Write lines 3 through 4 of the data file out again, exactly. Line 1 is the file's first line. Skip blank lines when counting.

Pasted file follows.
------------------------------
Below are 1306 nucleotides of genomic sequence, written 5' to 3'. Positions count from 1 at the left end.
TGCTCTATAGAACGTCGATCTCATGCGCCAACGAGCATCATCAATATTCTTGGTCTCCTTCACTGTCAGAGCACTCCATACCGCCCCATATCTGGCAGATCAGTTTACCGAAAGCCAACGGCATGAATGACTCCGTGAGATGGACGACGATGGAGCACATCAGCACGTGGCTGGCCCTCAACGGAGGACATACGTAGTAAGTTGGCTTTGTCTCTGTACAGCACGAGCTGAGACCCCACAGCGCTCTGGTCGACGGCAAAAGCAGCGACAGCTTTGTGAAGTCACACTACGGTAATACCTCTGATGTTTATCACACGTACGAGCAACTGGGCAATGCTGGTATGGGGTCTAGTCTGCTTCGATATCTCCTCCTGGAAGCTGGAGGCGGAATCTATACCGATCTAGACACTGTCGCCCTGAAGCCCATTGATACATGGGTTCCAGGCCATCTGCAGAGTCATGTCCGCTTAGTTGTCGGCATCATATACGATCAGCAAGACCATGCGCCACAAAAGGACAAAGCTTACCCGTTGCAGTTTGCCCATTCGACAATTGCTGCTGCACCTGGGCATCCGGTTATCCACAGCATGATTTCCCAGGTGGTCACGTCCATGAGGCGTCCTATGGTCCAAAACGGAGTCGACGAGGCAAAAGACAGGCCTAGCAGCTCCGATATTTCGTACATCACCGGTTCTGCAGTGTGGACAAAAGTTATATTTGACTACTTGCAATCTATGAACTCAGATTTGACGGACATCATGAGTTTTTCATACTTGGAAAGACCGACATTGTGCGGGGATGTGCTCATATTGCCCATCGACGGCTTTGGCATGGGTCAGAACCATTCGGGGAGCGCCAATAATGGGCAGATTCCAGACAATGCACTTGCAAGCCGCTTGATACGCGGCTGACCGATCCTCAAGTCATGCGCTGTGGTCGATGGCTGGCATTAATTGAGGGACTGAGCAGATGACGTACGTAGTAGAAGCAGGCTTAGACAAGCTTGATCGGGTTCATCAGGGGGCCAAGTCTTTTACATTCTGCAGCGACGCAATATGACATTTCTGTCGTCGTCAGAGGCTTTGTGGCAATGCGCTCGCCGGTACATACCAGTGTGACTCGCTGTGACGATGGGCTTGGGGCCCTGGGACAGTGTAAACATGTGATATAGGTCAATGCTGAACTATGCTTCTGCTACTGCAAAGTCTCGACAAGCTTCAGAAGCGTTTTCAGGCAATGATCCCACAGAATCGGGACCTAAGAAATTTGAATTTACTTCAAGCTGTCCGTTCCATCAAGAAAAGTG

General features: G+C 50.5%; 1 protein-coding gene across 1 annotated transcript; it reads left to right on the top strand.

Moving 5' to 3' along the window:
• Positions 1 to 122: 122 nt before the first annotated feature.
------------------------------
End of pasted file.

General features: G+C 50.5%; 1 protein-coding gene across 1 annotated transcript; it reads left to right on the top strand.

Moving 5' to 3' along the window: